Eurovision really is a lot like tennis: one night is never enough. TTI returns with New York Times contributor and ESC expert, Ben Rothenberg to match your favorite tennis personalities with your favorite whacky Eurovision performances for the second semifinal. It seemed like an impossible endeavor, but upon deeper reflection, one thing became clear: the only thing separating tennis from the pyrotechnic extravaganza that is the Eurovision Song Contest is the singing itself.
Draw 07: Portugal
Oh Portugal, you’ve had it rough in Eurovision. No Top 5 finish; a career-best 6th place in 1996 was the best they have achieved in over 40 appearances — only to follow it up with ZERO Points in 1997.
One of the few country to stick to their native tongue — come hell or high water — Portugal has often picked songs rooted in folk or fado genres, along with the occasional samba-inspired uptempo number.
For Portugal it’d be crucial to make some noise in Eurovision — and who better to provide some agony, drama and fierce, shouty vocals than Michelle Larcher De Brito? Much like her home-country’s Eurovision results, Larcher De Brito’s have been mixed in recent years but in at least one of the biggest stages in tennis, the 22-year-old has been causing upsets, reaching the third round at the last two Wimbledon Championships.
Personally I’m envisioning something that will take the best from Portugal’s entries from the end of the 00s. The drama of “Senhora Du Mar”, the tears at the end of Flor-de-Lis’ performance and the sheer volume and over-singing of Filipa Azvedo. Combining all those elements should create something that would suit Larcher De Brito brilliantly. And maybe give Portugal another result inside the Top20 in the finals.
Draw 08: Czech Republic
After skipping the last five contests, the Czech Republic is back, back, back in 2015! They probably won’t make it to the final, but odds are that they’ll at least have their best result to date. That really wouldn’t take much, considering that, in their three prior appearances, they came in dead last in 2007, second-to-last in 2008, and dead last (with ZERO points! the most recent zero-pointer) in 2009 with this salute to gypsy superheroes.
The Czech tennis players, who have been nearly unstoppable in Davis and Fed Cup in the time since their country last took the Eurovision stage, can hardly relate to these losers.
But let’s focus on the positives, that one time the Czechs beat Hungary and only Hungary in their 2008 semifinal.
Tereza Kerndlova sang an anthem which might as well have been written by Petra Kvitova. The lyrics might as well be torn from David Kotyza’s playbook: “If you want to have some fun, don’t run!”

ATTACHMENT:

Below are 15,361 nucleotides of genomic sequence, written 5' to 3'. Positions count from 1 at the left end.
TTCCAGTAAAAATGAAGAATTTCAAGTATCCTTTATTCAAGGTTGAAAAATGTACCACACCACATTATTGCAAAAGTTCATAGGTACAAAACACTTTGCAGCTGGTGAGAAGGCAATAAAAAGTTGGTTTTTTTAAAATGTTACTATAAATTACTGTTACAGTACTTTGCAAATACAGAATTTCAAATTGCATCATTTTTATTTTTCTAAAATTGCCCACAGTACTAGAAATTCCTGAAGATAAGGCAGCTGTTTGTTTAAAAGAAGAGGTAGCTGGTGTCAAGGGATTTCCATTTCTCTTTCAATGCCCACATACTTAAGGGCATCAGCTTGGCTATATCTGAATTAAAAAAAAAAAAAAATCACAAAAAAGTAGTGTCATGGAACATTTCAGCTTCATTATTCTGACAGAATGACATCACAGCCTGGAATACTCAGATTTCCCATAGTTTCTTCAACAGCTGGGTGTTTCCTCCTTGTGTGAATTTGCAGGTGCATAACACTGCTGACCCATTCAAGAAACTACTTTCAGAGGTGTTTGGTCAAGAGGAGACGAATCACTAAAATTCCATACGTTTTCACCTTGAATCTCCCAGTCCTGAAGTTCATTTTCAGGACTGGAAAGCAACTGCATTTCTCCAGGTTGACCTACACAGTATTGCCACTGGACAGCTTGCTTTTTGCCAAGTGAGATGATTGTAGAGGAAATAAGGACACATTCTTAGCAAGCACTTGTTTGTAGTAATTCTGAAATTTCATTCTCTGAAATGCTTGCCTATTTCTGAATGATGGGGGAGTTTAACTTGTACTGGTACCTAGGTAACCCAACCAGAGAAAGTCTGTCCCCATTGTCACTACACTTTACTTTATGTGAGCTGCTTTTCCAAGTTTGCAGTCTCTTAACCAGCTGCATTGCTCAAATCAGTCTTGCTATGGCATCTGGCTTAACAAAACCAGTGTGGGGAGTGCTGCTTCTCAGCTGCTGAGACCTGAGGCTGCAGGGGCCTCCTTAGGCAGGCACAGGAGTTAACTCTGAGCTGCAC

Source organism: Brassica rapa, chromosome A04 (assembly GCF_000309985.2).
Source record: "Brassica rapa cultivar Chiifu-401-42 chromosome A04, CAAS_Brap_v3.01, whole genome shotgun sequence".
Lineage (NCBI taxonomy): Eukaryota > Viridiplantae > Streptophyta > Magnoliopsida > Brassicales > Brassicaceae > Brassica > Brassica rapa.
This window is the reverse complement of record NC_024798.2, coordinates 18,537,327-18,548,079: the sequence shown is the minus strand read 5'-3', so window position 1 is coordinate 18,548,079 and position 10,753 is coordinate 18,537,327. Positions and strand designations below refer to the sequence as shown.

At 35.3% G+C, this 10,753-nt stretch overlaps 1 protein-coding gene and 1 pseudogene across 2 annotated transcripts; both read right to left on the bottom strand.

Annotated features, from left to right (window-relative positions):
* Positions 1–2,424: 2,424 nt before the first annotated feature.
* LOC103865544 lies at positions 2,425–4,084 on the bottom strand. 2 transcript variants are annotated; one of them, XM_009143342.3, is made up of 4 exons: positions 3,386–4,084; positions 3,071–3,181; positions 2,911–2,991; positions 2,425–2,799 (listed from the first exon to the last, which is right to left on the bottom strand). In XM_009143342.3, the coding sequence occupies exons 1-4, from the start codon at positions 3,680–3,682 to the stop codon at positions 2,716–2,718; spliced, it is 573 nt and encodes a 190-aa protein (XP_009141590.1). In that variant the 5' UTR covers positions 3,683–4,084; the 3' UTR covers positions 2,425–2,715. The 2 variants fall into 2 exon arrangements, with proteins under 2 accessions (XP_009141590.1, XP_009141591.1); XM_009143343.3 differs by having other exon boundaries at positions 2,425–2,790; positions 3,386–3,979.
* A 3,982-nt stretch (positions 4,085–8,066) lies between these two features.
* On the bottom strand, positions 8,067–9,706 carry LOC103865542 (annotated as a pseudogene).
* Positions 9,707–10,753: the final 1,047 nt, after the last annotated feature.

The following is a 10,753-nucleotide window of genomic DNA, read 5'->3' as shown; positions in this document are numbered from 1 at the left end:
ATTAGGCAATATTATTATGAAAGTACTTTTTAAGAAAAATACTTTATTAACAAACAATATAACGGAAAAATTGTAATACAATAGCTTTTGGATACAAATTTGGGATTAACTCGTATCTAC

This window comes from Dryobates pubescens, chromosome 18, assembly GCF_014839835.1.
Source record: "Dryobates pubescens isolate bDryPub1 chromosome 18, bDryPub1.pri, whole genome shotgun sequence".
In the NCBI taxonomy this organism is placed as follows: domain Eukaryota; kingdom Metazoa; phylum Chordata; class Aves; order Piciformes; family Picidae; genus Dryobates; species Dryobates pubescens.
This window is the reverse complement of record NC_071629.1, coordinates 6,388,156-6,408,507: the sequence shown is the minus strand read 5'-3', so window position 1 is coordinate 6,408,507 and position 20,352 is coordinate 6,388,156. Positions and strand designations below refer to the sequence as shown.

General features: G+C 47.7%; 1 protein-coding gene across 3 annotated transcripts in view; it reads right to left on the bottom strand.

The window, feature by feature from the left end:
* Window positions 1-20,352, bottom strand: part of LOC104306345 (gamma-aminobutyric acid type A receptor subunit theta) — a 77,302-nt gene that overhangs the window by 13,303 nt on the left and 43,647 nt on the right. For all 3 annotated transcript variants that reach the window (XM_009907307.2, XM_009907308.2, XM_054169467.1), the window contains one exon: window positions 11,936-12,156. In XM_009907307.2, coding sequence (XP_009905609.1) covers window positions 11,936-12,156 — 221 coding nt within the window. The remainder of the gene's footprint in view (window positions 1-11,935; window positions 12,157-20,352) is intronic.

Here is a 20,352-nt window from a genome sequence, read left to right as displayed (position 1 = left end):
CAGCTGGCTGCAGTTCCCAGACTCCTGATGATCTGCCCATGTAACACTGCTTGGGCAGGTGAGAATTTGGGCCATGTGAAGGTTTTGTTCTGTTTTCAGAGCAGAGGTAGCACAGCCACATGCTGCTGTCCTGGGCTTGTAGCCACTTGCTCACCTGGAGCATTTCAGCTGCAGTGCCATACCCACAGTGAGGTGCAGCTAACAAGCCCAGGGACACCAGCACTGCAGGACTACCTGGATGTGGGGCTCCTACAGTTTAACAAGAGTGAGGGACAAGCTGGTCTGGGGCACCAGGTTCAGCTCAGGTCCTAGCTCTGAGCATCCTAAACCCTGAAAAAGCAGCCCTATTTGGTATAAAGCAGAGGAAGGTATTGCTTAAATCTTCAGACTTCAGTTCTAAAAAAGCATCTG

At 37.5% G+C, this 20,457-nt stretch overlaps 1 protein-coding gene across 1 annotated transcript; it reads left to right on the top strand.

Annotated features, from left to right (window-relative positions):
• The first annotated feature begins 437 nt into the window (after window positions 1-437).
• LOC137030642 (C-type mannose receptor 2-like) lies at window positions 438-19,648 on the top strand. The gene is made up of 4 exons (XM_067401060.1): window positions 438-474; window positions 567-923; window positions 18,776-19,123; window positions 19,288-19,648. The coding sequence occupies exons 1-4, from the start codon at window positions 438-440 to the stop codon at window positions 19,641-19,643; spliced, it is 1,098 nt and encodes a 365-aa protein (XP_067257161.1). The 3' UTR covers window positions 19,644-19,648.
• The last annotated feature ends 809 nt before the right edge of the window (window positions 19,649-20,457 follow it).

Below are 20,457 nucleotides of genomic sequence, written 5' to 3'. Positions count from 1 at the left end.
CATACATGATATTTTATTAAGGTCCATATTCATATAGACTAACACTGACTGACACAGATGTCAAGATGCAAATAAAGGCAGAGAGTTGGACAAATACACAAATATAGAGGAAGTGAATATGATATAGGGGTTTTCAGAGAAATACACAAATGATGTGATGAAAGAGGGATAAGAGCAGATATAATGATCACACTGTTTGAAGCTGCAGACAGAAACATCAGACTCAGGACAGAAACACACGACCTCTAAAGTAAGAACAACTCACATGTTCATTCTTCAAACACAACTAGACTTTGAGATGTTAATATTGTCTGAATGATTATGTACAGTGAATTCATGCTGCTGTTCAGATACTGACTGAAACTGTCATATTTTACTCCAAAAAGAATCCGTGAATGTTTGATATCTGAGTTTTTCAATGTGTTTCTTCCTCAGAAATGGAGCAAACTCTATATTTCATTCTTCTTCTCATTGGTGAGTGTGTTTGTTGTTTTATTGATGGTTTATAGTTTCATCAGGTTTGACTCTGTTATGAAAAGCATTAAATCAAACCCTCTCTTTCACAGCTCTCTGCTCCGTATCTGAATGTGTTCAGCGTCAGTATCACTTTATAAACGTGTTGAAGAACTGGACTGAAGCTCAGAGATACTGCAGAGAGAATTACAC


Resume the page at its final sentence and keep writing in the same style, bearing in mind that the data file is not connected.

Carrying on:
Translation: “Petra. Gurrl. Don’t think you’re ever going to win with defense. Just stand there and hit the damn crap out of the ball.”
Choreography and street cred provided by the one and only Barbora “Beezus” Strycova, naturally.
Draw 09: Israel
Australia has basically stolen Israel’s thunder this year. Israel was the first Eurovision competitor that was not actually in Europe. It doesn’t even have the excuse of bordering a European country like the Black Sea countries.
Now here comes Australia, waltzing in like they did it first.
To add insult to injury, the country has failed to qualify for the finals the last four years, and hasn’t placed in the Top 10 since 2005. But what Australia and many other countries don’t have is Israel’s rich Eurovision history. It first competed in 1973, and they have won the competition three times before. Despite their recent shortcomings, this could be the year Israel turns this ship around and restores its former glory.
In my opinion, the best way to get a chance at the Eurovision title again would be for Israel to go back to its roots.
For Israel, that means bringing back the DIVA. The last time Israel won Eurovision was 1998, when Dana International smashed the competition with “Diva,” an ode to strong women everywhere.
Dana International didn’t just win the competition, but she became the first and only transgender contestant to win.
International’s performance should be the blueprint for all future competitors, regardless of country. Bring in the fun, the camp, the female empowerment, and you’ll be set for Eurovision fame.
Moreover, Israel has a storied tennis history much like its Eurovision history. For a competitor, I recommend Anna Smashnova, one of Israel’s best ever tennis players and currently the frontrunner for most amazing last name.
I’m sure she’ll come out of retirement for a chance like this.
Draw 10: Latvia
While we await the slow, steady comeback of Anastasia Sevastova to achieve full ascendancy, let us remember the good times we had with Ernests Gulbis, who needs to start winning matches in a meaningful way to remain a professional tennis player.
Gulbis, the ultimate free thinker and independent soul on the ATP World Tour, has a spirit largely matched by the Latvian Eurovision Lordship. From the very first time Latvia took the stage in 2000 with “Brainstorm,” there was an irreverent freedom about them, complete with white Saturday Night Fever pants.
The Letts got third that year and won — in an incredibly weak year — in 2002. Recently, they’ve fallen on a patch of rough seas, failing to make it out of the semifinal rounds since 2008. So let’s go back to that year, when “Wolves of the Sea” by Pirates of the Sea brought Latvia a bounty of booty.
As a professed submarine owner himself, Gulbis would feel right at home with a pack of rascal buccaneers — who occasionally get thrown in the brig on foreign shores — breaking rackets and hearts everywhere they went.
Draw 14: Switzerland
There are many options for the Swiss. A country with tennis superstars over the course of 20 years, their results at Eurovision have been more lacking, to say the least. In the past 11 years, the country has failed to qualify for the finals seven times — and it’s one of the only countries to walk out of a Eurovision semifinal with ZERO Points.